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Were wasted, as I chanced to walk alone
emory of affections old and true,
IT is a beauteous evening, calm and free,
The holy time is quiet as a Nun Breathless with adoration ; the broad sun Is sinking down in its tranquillity; The gentleness of heaven broods o'er the Sea Listen ! the mighty Being is awake, And doth with his eternal motion make A sound like thunder-everlastingly. Dear Child ! dear Girl! that walkest with me here, If thou appear untouched by solemn thought, Thy nature is not therefore less divine: Thou liest in Abraham's bosom all the year ; And worship'st at the Temple's inner shrine, God being with thee when we know it not.
* In Cumberland and Westmoreland are several inscriptions upon the native rock, which, from the wasting of time, and the rudeness of the workmanship, have been mistaken for Runic. They are without doubt Roman.
The Rotha, mentioned in this poem, is the River which, flowing through the lakes of Grasmere and Rydale, falls into Wynandermere. On Helmerag, that impressive single mountain at the head of the Vale of Grasmere, is a rock which from most points of view bears a striking resemblance to an old Woman cowering. Close by this rock is one of those fissures or caverns, which in the language of the country are called dungeons. Most of the mountains here mentioned immediately surround the Vale of Grasmere; of the others, some are at a considerable distance, but they belong to the same cluster.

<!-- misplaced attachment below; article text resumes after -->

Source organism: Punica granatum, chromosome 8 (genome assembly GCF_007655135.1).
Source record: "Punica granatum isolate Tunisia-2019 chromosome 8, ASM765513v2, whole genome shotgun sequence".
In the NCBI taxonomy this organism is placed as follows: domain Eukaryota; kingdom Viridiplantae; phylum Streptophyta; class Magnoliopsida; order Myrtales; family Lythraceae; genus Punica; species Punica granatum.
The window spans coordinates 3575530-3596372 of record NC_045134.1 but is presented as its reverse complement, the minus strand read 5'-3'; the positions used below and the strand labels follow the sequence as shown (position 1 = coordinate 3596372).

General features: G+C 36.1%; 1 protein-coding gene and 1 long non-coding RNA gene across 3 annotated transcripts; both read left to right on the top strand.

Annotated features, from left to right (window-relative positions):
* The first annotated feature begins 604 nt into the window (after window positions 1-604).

TO A SEXTON.
LET thy wheel-barrow alone
Wherefore, Sexton, piling still In thy bone-house bone on bone ? 'T is already like a hill In a field of battle made, Where three thousand skulls are laid ; These died in peace each with the other, Father, sister, friend, and brother.
Mark the spot to which I point !
Look but at the gardener's pride-
Thus then, each to other dear,
And, should I live through sun and rain
COMPOSED ON MAY MORNING.
WHILE from the purpling east departs
The star that led the dawn,
For May is on the lawn.
Fortran the expected Power,
Shakes off that pearly shower.
All Nature welcomes Her whose sway
Tempers the year's extremes ;
Like morning's dewy gleams;
The tremulous heart excite; And hums the balmy air to still
The balance of delight.
Time was, blest Power! when youths and maids At peep
of dawn would rise, And wander forth in forest glades
Thy birth to solemnize.
Untouched the hawthorn bough,
Man changes, but not Thou !
Thy feathered Lieges bill and wings
In Love's disport employ;
Awake to silent joy :
Where the slim wild deer roves,
Their own mysterious groves.
Instinctive homage pay;
To honor thee, sweet May !
Behold a smokeless sky,
To open a bright eye.
And if, on this thy natal morn,
The pole, from which thy name Hath not departed, stands forlorn
Of song and dance and game; Still from the village-green a vow
Aspires to thee addrest, Wherever peace is on the brow,
Or love within the breast.
Yes! where Love nestles thou canst teach
The soul to love the more;
That never loved before.
The bashful freed from fear,
In flows the joyous year.
Hush, feeble lyre! weak words refuse
The service to prolong!
Intrusts the imperfect song;
Throughout the live-long day,
The sovereignty of May.
FAST thou seen, with flash incessant,
Bubbles gliding under ice, Bodied forth and evanescent, No one knows by what device?
Such are thoughts !-A wind-swept meadow